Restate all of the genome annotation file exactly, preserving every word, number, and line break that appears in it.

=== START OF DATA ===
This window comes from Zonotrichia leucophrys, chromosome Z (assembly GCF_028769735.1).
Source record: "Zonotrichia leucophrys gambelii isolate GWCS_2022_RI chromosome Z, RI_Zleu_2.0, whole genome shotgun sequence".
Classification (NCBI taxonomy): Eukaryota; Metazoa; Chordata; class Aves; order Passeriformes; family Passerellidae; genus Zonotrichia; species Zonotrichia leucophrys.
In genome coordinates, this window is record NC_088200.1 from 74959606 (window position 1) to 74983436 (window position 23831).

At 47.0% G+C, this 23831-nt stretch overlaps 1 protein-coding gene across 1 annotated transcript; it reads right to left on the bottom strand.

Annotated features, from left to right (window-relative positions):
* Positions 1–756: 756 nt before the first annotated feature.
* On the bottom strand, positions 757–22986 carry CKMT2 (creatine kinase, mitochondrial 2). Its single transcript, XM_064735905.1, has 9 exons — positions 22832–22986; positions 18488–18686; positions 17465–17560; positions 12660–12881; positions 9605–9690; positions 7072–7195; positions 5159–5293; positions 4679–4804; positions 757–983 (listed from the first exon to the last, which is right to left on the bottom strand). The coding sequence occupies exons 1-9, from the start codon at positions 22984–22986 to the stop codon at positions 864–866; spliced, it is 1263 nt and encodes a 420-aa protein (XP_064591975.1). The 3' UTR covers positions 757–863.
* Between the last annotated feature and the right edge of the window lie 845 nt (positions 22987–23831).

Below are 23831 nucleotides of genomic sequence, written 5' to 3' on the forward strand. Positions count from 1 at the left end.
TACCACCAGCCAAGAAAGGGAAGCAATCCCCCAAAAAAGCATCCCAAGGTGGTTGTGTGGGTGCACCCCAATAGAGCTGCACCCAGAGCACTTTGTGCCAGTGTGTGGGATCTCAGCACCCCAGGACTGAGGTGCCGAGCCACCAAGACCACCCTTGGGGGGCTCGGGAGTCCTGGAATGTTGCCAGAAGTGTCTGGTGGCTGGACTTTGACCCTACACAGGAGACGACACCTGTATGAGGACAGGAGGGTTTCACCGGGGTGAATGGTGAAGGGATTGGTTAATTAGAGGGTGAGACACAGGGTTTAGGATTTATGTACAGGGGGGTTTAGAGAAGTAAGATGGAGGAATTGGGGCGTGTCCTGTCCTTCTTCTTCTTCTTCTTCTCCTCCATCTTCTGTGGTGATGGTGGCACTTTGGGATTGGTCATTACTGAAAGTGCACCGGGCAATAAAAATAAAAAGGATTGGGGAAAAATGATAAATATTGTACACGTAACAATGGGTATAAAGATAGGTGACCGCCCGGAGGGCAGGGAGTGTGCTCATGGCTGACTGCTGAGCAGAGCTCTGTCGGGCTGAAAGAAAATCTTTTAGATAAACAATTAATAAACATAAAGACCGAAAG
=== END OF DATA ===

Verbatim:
This window comes from Zonotrichia leucophrys, chromosome Z (assembly GCF_028769735.1).
Source record: "Zonotrichia leucophrys gambelii isolate GWCS_2022_RI chromosome Z, RI_Zleu_2.0, whole genome shotgun sequence".
Classification (NCBI taxonomy): Eukaryota; Metazoa; Chordata; class Aves; order Passeriformes; family Passerellidae; genus Zonotrichia; species Zonotrichia leucophrys.
In genome coordinates, this window is record NC_088200.1 from 74959606 (window position 1) to 74983436 (window position 23831).

At 47.0% G+C, this 23831-nt stretch overlaps 1 protein-coding gene across 1 annotated transcript; it reads right to left on the bottom strand.

Annotated features, from left to right (window-relative positions):
* Positions 1–756: 756 nt before the first annotated feature.
* On the bottom strand, positions 757–22986 carry CKMT2 (creatine kinase, mitochondrial 2). Its single transcript, XM_064735905.1, has 9 exons — positions 22832–22986; positions 18488–18686; positions 17465–17560; positions 12660–12881; positions 9605–9690; positions 7072–7195; positions 5159–5293; positions 4679–4804; positions 757–983 (listed from the first exon to the last, which is right to left on the bottom strand). The coding sequence occupies exons 1-9, from the start codon at positions 22984–22986 to the stop codon at positions 864–866; spliced, it is 1263 nt and encodes a 420-aa protein (XP_064591975.1). The 3' UTR covers positions 757–863.
* Between the last annotated feature and the right edge of the window lie 845 nt (positions 22987–23831).

Below are 23831 nucleotides of genomic sequence, written 5' to 3' on the forward strand. Positions count from 1 at the left end.
TACCACCAGCCAAGAAAGGGAAGCAATCCCCCAAAAAAGCATCCCAAGGTGGTTGTGTGGGTGCACCCCAATAGAGCTGCACCCAGAGCACTTTGTGCCAGTGTGTGGGATCTCAGCACCCCAGGACTGAGGTGCCGAGCCACCAAGACCACCCTTGGGGGGCTCGGGAGTCCTGGAATGTTGCCAGAAGTGTCTGGTGGCTGGACTTTGACCCTACACAGGAGACGACACCTGTATGAGGACAGGAGGGTTTCACCGGGGTGAATGGTGAAGGGATTGGTTAATTAGAGGGTGAGACACAGGGTTTAGGATTTATGTACAGGGGGGTTTAGAGAAGTAAGATGGAGGAATTGGGGCGTGTCCTGTCCTTCTTCTTCTTCTTCTTCTCCTCCATCTTCTGTGGTGATGGTGGCACTTTGGGATTGGTCATTACTGAAAGTGCACCGGGCAATAAAAATAAAAAGGATTGGGGAAAAATGATAAATATTGTACACGTAACAATGGGTATAAAGATAGGTGACCGCCCGGAGGGCAGGGAGTGTGCTCATGGCTGACTGCTGAGCAGAGCTCTGTCGGGCTGAAAGAAAATCTTTTAGATAAACAATTAATAAACATAAAGACCGAAAG